A total of $44,000 in grants assisted in re-opening Liberian schools Feb. 16. National Woman’s Missionary Union (WMU) and the WMU Foundation made the grants from the Humanitarian Emergency Aid for Rebuilding Tomorrow (HEART) Fund to provide assistance as Liberia recovers from the Ebola crisis.
“Schools have been shut down for seven months. This gift ignites renewed hope in a seemingly hopeless situation,” explained Olu Menjay, principal of Ricks Institute, a Baptist school in Liberia that serves more than 600 children in kindergarten through high school.
Ricks Institute will receive $35,000 of the HEART Fund grant to provide meals for its boarding school students. According to Menjay, it costs approximately $5 per day to feed a student at Ricks. The grant will cover meals for the first month that school is in session.
More than 600 children attend Ricks Institute in Liberia.
The Marla Corts School and the Dellanna O’Brien School, both located in rural Liberian villages, will receive $9,000 to help them comply with new safety protocols designed to control the spread of disease. All schools will be required to use chlorinated water and soap, monitor temperatures using thermometers, and wear uniforms that leave less skin exposed.
The number of Ebola cases has significantly declined in recent weeks, leading the Liberian government to re-open schools. More than 3,500 Liberians have died from Ebola since the outbreak began last year. Many families faced unemployment and a desperate hunger crisis. Re-opening schools is a significant step in moving forward after Ebola.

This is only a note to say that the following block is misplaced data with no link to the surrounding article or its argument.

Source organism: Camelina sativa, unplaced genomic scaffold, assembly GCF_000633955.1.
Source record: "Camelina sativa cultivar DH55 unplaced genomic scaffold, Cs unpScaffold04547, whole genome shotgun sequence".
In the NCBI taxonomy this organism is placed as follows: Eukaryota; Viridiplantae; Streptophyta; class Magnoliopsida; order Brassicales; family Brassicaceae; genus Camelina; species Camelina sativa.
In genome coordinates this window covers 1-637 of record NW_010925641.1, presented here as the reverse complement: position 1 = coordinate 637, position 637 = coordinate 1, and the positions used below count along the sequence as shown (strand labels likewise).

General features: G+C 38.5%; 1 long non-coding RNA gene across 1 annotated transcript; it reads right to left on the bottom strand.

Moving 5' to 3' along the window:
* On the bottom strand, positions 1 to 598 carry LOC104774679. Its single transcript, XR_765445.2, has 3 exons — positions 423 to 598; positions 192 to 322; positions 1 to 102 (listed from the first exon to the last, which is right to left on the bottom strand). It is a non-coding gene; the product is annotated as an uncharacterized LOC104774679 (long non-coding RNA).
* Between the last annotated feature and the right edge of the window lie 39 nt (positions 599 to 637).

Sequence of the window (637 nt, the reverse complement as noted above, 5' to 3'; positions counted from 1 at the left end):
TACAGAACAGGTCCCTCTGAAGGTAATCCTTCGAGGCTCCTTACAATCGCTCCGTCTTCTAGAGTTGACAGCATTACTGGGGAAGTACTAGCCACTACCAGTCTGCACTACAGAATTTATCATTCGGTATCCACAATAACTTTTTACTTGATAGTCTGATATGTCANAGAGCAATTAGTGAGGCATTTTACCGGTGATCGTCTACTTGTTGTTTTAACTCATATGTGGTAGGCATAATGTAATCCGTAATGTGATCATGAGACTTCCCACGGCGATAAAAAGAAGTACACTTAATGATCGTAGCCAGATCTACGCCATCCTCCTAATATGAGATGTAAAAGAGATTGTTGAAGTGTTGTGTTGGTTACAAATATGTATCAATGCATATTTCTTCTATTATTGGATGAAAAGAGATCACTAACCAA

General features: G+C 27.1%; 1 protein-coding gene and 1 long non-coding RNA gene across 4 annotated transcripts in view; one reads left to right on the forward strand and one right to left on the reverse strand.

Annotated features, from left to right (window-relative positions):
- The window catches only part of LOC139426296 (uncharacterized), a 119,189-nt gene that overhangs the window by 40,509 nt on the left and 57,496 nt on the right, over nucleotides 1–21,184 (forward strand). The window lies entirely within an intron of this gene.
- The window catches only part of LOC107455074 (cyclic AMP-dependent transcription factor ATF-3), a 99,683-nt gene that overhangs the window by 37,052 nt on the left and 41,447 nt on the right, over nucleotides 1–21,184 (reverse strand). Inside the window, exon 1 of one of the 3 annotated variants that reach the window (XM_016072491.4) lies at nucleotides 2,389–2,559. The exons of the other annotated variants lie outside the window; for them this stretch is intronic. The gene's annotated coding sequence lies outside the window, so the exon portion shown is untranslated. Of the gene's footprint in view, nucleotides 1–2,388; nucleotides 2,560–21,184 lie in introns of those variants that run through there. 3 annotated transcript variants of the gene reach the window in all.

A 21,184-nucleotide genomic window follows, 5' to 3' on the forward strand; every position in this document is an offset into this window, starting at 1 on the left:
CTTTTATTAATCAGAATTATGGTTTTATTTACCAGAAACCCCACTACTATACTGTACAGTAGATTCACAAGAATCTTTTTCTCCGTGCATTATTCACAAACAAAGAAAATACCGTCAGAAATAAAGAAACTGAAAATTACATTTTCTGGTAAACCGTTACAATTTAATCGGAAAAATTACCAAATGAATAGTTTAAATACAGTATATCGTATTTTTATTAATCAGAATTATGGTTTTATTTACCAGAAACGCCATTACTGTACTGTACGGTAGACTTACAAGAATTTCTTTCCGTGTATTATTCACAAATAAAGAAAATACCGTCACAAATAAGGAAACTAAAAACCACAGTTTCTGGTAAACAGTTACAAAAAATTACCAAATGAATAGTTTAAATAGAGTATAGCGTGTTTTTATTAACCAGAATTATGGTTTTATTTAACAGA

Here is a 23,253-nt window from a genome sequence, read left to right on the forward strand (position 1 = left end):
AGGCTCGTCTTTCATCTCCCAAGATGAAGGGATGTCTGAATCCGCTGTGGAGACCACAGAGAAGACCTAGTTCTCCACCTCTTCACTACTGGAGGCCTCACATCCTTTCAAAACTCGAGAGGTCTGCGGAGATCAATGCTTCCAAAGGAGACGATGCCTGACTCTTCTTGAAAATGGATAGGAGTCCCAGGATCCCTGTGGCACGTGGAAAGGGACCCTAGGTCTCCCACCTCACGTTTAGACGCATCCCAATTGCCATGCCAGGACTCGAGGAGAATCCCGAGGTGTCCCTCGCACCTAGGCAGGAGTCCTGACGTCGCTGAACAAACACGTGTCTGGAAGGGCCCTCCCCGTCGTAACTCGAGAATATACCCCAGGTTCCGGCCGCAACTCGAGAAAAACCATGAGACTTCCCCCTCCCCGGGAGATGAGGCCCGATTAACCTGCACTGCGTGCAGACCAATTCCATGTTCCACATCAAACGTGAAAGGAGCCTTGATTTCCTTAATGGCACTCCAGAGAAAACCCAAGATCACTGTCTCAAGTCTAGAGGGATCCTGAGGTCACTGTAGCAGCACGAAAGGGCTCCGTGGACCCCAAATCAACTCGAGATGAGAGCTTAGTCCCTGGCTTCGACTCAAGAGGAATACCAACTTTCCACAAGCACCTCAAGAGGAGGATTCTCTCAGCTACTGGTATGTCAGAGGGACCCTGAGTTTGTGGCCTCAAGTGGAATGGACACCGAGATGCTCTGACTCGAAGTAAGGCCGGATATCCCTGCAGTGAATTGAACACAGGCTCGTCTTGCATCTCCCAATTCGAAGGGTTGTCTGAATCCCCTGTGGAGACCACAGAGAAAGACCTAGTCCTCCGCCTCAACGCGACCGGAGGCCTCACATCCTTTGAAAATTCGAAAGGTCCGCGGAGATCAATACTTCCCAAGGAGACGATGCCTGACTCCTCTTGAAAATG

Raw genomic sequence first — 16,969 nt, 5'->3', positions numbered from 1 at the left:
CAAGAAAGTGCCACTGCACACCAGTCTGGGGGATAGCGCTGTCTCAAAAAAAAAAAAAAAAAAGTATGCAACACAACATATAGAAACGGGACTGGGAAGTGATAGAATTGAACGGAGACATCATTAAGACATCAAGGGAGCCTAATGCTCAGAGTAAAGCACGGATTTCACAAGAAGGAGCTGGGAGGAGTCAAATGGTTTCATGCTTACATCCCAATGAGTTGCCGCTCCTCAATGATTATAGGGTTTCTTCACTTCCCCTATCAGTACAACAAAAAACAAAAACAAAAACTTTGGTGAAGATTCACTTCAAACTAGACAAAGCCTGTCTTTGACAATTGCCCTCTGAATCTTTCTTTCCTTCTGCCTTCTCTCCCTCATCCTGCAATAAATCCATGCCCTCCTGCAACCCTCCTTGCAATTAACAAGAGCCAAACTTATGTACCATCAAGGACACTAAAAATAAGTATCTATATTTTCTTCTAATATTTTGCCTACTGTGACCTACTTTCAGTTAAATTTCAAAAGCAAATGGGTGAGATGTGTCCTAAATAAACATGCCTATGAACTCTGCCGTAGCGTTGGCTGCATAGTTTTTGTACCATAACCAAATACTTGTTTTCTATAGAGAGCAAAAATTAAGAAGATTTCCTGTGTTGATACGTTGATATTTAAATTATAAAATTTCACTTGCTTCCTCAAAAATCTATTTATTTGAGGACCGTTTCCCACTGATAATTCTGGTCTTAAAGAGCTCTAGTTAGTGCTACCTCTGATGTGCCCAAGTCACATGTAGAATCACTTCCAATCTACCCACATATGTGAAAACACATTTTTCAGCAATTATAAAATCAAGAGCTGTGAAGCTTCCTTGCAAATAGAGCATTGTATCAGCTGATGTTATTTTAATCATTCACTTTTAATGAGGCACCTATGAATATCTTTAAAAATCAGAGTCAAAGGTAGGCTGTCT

“Although returning to school is a great sign of improvement, many Liberians have been unemployed for months,” explained David George, president of the WMU Foundation. “There will be a number of financial needs, and these grants will help meet some of those needs.”
At the height of the Ebola crisis last fall, the WMU Foundation partnered with Liberians in Birmingham Alabama to pack a shipping container with rice, beans, and other dry goods to send to Liberia. The food arrived in Monrovia, Liberia, in December, and an emergency response team from the Liberia Baptist Missionary and Educational Convention began distributing the food to families in need.
“We opened our hearts and our arms to our friends in Liberia. We want to send our prayers but also provide something tangible,” said WMU Foundation board member Judith Edwards.
The WMU Foundation will continue collecting financial gifts to provide food for children at Ricks Institute. “We’ve had a great partnership with Liberian Baptists for many years, and we remain committed to helping in meaningful ways,” George said.